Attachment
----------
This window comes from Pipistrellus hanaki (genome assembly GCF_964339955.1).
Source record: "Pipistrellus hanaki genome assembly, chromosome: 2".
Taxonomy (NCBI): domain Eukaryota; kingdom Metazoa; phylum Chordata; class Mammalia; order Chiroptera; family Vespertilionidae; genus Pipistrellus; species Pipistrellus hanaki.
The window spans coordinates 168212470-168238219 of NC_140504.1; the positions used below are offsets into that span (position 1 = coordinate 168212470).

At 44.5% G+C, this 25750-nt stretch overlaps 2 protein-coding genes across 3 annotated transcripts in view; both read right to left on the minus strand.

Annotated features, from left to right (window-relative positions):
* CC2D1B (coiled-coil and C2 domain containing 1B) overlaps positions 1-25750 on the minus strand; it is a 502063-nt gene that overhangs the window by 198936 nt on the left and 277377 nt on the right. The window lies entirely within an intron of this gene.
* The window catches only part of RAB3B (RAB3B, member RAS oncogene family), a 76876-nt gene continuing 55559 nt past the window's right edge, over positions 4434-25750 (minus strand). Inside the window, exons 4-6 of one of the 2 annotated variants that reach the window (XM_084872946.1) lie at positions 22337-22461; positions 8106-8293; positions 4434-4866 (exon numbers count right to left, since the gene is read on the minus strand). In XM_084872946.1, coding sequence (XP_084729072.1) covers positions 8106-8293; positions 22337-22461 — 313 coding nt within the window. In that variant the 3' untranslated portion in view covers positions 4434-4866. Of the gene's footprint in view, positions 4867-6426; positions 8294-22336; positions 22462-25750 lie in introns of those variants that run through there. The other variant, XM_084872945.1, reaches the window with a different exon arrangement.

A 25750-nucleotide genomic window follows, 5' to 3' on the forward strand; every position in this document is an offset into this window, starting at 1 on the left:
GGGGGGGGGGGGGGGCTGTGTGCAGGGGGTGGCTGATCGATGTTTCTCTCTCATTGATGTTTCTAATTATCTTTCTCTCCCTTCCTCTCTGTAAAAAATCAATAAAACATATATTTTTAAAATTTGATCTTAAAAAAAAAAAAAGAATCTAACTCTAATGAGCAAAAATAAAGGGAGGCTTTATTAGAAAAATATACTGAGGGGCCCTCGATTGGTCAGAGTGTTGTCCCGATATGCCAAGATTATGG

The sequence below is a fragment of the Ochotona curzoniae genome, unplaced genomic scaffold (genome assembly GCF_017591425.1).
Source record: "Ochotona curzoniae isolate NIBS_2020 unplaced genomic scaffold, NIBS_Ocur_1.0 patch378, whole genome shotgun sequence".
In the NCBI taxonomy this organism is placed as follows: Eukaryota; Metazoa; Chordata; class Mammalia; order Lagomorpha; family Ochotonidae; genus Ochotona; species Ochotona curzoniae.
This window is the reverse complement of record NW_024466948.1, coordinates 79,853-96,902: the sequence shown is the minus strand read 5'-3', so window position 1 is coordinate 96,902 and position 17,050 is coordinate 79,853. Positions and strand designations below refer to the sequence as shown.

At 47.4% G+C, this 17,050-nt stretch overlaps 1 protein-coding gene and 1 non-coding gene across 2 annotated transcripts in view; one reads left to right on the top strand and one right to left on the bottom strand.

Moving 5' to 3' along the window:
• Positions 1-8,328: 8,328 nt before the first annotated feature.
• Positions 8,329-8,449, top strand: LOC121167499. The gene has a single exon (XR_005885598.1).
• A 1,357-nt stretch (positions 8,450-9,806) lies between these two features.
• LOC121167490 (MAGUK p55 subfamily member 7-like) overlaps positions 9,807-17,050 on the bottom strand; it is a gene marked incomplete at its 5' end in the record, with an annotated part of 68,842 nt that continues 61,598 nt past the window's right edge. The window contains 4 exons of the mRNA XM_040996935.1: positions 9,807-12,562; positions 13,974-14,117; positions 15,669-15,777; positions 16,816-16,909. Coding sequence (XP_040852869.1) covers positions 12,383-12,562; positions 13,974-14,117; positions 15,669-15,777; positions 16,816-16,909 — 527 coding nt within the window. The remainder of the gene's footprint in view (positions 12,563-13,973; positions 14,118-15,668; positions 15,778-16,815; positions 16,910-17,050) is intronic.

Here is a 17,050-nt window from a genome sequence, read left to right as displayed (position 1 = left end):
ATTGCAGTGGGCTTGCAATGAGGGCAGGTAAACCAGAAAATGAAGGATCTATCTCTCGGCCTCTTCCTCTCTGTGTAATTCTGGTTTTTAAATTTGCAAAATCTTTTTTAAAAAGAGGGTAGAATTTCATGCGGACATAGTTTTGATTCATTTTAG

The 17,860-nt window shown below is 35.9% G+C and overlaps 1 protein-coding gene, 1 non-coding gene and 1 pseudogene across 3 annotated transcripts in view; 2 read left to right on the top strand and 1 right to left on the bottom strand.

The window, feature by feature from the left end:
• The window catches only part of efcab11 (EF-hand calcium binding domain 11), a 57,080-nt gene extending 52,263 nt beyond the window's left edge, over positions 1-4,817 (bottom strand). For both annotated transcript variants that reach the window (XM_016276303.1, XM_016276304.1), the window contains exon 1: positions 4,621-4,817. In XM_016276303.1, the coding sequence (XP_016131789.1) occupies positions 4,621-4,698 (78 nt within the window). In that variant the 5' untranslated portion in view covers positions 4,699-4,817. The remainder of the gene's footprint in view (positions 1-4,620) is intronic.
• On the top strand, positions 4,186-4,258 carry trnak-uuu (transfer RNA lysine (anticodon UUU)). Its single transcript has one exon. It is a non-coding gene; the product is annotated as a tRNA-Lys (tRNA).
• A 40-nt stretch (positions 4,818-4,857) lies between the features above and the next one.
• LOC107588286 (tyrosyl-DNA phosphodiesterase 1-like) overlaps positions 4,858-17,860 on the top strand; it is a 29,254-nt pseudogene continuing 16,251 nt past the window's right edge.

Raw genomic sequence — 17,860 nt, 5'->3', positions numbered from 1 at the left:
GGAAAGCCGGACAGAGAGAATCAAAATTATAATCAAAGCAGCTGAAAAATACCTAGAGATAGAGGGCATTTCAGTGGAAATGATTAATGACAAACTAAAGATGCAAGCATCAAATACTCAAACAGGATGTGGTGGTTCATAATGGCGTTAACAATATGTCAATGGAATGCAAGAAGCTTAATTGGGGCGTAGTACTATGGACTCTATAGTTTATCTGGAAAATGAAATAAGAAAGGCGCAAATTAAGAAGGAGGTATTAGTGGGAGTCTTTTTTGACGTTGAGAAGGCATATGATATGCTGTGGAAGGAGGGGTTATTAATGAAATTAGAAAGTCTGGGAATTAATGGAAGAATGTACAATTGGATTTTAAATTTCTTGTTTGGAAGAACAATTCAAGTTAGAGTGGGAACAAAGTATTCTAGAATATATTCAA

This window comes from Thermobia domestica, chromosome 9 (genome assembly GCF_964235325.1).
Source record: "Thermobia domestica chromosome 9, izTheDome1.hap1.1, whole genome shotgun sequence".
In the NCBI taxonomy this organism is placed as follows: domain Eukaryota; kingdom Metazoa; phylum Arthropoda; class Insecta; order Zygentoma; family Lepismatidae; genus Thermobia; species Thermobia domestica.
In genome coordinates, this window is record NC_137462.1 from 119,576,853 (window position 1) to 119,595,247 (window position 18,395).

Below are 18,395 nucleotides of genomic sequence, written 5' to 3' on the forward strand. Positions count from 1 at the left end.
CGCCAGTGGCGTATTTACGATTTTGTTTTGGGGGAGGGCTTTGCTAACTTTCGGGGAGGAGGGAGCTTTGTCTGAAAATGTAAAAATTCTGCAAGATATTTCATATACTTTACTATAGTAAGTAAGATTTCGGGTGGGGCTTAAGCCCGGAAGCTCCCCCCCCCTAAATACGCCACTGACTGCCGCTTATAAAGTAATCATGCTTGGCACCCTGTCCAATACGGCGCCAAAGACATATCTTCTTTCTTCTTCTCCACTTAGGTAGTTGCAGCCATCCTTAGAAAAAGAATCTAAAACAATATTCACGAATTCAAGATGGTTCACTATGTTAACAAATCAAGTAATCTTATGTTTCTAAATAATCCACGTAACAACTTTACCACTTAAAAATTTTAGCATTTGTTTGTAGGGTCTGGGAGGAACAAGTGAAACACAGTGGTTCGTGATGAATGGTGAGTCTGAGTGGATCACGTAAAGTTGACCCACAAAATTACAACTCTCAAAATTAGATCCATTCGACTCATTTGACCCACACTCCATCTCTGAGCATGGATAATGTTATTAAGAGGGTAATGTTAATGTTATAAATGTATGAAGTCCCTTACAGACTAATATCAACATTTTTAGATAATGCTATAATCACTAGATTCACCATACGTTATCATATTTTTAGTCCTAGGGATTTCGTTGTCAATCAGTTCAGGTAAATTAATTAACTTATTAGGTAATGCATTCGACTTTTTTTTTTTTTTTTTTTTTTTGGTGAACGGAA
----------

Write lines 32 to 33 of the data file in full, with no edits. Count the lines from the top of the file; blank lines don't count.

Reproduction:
Source record: "Thermobia domestica chromosome 9, izTheDome1.hap1.1, whole genome shotgun sequence".
In the NCBI taxonomy this organism is placed as follows: domain Eukaryota; kingdom Metazoa; phylum Arthropoda; class Insecta; order Zygentoma; family Lepismatidae; genus Thermobia; species Thermobia domestica.